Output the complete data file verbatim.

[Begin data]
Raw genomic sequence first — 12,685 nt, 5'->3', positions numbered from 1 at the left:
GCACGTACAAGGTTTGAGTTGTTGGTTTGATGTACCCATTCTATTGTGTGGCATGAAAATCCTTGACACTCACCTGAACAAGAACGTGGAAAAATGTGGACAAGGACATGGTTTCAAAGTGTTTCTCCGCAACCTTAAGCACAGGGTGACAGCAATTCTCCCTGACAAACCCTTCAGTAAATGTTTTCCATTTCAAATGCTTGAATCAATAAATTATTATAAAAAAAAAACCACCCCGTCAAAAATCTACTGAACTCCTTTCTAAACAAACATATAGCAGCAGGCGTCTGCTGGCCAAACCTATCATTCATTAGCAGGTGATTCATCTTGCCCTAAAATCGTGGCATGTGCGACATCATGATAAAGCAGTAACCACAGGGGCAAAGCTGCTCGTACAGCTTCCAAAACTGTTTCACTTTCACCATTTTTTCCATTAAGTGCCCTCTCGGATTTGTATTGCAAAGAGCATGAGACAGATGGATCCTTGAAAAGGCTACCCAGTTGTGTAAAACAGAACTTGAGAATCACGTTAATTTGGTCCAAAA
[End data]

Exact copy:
Raw genomic sequence first — 12,685 nt, 5'->3', positions numbered from 1 at the left:
GCACGTACAAGGTTTGAGTTGTTGGTTTGATGTACCCATTCTATTGTGTGGCATGAAAATCCTTGACACTCACCTGAACAAGAACGTGGAAAAATGTGGACAAGGACATGGTTTCAAAGTGTTTCTCCGCAACCTTAAGCACAGGGTGACAGCAATTCTCCCTGACAAACCCTTCAGTAAATGTTTTCCATTTCAAATGCTTGAATCAATAAATTATTATAAAAAAAAAACCACCCCGTCAAAAATCTACTGAACTCCTTTCTAAACAAACATATAGCAGCAGGCGTCTGCTGGCCAAACCTATCATTCATTAGCAGGTGATTCATCTTGCCCTAAAATCGTGGCATGTGCGACATCATGATAAAGCAGTAACCACAGGGGCAAAGCTGCTCGTACAGCTTCCAAAACTGTTTCACTTTCACCATTTTTTCCATTAAGTGCCCTCTCGGATTTGTATTGCAAAGAGCATGAGACAGATGGATCCTTGAAAAGGCTACCCAGTTGTGTAAAACAGAACTTGAGAATCACGTTAATTTGGTCCAAAA